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R.O.A.R.: For the times they are “a-changing”

Written by editor

“…For The Times They Are A-Changing…”–Bob Dylan

“…For The Times They Are A-Changing…”–Bob Dylan

It is exciting times for the travel and tourism industry of the UK (and the world!). A time of change, a time when so many of our questions will stay to haunt us and a time when we can make difference. The turmoil created in the financial markets may sooner or later filter down to the core and influence the end-user of our product – the traveler. But will it and when? And if it does – is there a recipe to avoid the global destruction affecting “my company, my brand, my business…” In a profoundly weird way what is happening today reminds me of the traumas of an earthquake, when the tectonic plates adjust themselves to release pressure and allow the best and most flexible and agile of beings to flourish.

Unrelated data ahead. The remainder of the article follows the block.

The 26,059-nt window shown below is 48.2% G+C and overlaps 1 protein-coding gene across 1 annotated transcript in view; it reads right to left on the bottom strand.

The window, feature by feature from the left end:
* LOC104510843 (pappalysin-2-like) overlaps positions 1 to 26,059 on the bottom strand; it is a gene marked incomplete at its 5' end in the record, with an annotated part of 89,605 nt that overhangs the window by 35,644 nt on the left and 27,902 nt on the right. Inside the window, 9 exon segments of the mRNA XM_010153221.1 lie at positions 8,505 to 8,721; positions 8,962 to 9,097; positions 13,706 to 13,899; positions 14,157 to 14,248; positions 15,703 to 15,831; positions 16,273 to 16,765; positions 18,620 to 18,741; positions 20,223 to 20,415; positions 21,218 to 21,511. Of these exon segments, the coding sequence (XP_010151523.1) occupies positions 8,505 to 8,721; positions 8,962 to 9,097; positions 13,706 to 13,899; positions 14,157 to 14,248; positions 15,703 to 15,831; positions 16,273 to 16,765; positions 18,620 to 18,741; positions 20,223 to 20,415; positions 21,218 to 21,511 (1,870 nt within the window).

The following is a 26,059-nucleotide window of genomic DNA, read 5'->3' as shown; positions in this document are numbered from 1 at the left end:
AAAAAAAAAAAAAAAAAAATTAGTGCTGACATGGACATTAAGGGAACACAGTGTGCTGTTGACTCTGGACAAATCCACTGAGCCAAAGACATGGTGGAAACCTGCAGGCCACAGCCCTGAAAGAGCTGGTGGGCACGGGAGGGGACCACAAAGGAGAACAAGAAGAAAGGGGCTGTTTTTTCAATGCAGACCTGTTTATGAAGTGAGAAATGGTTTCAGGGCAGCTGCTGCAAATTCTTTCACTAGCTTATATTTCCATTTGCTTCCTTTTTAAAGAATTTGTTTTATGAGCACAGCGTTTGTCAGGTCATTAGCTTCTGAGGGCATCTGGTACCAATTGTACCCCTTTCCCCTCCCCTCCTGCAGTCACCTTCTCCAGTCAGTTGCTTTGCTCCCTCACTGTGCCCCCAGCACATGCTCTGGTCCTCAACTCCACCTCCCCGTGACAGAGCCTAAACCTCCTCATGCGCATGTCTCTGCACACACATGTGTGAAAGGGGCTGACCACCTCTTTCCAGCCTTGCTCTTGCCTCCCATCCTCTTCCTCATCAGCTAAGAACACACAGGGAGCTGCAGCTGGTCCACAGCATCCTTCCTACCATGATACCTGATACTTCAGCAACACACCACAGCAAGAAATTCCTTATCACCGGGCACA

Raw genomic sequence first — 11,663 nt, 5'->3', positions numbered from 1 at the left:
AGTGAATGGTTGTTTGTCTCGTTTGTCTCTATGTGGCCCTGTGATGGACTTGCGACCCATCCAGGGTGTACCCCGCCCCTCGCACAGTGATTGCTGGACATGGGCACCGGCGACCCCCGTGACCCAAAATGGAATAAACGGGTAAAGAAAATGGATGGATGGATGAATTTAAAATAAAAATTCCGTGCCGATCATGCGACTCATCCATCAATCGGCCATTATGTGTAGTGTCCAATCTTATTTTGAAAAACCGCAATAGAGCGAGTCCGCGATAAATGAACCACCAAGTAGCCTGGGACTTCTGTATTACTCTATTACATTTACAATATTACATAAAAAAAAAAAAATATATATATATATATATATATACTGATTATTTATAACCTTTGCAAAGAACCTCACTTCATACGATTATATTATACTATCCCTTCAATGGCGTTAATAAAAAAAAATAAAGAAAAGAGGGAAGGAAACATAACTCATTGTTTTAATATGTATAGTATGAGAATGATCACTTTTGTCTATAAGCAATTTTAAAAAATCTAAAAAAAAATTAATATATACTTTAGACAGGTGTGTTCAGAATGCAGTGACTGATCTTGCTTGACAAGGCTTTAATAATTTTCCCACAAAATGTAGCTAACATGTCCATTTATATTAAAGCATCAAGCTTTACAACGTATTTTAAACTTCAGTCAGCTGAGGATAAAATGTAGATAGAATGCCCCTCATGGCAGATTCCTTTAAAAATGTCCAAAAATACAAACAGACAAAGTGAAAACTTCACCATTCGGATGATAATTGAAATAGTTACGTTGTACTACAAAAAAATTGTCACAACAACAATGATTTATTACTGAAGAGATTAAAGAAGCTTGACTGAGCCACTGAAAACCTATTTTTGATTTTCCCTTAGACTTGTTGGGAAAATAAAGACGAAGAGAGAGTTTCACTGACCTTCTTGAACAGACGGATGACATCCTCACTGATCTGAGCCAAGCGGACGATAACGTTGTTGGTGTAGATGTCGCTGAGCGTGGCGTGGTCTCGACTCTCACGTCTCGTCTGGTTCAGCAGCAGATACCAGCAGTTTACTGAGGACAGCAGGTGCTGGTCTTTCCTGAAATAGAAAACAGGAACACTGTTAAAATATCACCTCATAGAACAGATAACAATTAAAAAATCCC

We, somehow, always tend to complicate and on occasions exaggerate the consequences and the results of socio-economic events. It is human nature to seek comfort in doom. On the other hand the mavericks amongst us thrive in these periods. Rather than destruction and fall, they see an opportunity for a great future and use it to take their businesses from strength to strength.

What can possibly happen? In sharing his thoughts on the current market situation in the UK, Richard Abraham, senior banker formerly with UBS, said, “The current financial recession differs from what the markets experienced and reflected 14 – 15 years ago.”